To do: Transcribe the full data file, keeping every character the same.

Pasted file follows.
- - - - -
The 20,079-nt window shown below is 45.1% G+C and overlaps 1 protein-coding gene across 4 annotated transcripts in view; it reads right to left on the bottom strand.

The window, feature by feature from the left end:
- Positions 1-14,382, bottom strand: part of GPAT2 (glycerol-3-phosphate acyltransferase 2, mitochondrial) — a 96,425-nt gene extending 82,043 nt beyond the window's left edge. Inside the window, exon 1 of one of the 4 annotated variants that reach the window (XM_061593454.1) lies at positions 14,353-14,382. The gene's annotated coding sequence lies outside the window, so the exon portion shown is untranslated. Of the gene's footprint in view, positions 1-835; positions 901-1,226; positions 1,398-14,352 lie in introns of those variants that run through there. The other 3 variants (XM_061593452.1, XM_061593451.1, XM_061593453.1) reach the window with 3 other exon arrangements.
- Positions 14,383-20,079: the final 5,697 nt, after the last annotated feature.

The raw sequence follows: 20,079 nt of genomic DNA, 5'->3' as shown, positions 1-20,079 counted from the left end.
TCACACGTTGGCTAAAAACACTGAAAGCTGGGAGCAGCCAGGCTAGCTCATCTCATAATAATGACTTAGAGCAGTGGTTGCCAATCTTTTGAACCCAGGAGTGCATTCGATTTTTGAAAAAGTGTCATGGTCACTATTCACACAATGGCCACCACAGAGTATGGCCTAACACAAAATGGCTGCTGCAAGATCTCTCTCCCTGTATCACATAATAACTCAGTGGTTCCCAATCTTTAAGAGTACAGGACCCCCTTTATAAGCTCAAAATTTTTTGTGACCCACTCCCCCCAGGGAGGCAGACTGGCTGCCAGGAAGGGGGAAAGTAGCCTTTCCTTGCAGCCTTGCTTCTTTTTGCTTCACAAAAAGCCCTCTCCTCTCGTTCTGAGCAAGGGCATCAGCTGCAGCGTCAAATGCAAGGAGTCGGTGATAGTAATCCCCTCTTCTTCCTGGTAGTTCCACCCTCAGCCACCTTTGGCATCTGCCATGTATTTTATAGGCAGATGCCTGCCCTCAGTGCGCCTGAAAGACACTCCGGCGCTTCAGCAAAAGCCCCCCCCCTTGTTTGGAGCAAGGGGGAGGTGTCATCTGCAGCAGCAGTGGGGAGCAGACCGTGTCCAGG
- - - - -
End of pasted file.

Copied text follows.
The 20,079-nt window shown below is 45.1% G+C and overlaps 1 protein-coding gene across 4 annotated transcripts in view; it reads right to left on the bottom strand.

The window, feature by feature from the left end:
- Positions 1-14,382, bottom strand: part of GPAT2 (glycerol-3-phosphate acyltransferase 2, mitochondrial) — a 96,425-nt gene extending 82,043 nt beyond the window's left edge. Inside the window, exon 1 of one of the 4 annotated variants that reach the window (XM_061593454.1) lies at positions 14,353-14,382. The gene's annotated coding sequence lies outside the window, so the exon portion shown is untranslated. Of the gene's footprint in view, positions 1-835; positions 901-1,226; positions 1,398-14,352 lie in introns of those variants that run through there. The other 3 variants (XM_061593452.1, XM_061593451.1, XM_061593453.1) reach the window with 3 other exon arrangements.
- Positions 14,383-20,079: the final 5,697 nt, after the last annotated feature.

The raw sequence follows: 20,079 nt of genomic DNA, 5'->3' as shown, positions 1-20,079 counted from the left end.
TCACACGTTGGCTAAAAACACTGAAAGCTGGGAGCAGCCAGGCTAGCTCATCTCATAATAATGACTTAGAGCAGTGGTTGCCAATCTTTTGAACCCAGGAGTGCATTCGATTTTTGAAAAAGTGTCATGGTCACTATTCACACAATGGCCACCACAGAGTATGGCCTAACACAAAATGGCTGCTGCAAGATCTCTCTCCCTGTATCACATAATAACTCAGTGGTTCCCAATCTTTAAGAGTACAGGACCCCCTTTATAAGCTCAAAATTTTTTGTGACCCACTCCCCCCAGGGAGGCAGACTGGCTGCCAGGAAGGGGGAAAGTAGCCTTTCCTTGCAGCCTTGCTTCTTTTTGCTTCACAAAAAGCCCTCTCCTCTCGTTCTGAGCAAGGGCATCAGCTGCAGCGTCAAATGCAAGGAGTCGGTGATAGTAATCCCCTCTTCTTCCTGGTAGTTCCACCCTCAGCCACCTTTGGCATCTGCCATGTATTTTATAGGCAGATGCCTGCCCTCAGTGCGCCTGAAAGACACTCCGGCGCTTCAGCAAAAGCCCCCCCCCTTGTTTGGAGCAAGGGGGAGGTGTCATCTGCAGCAGCAGTGGGGAGCAGACCGTGTCCAGG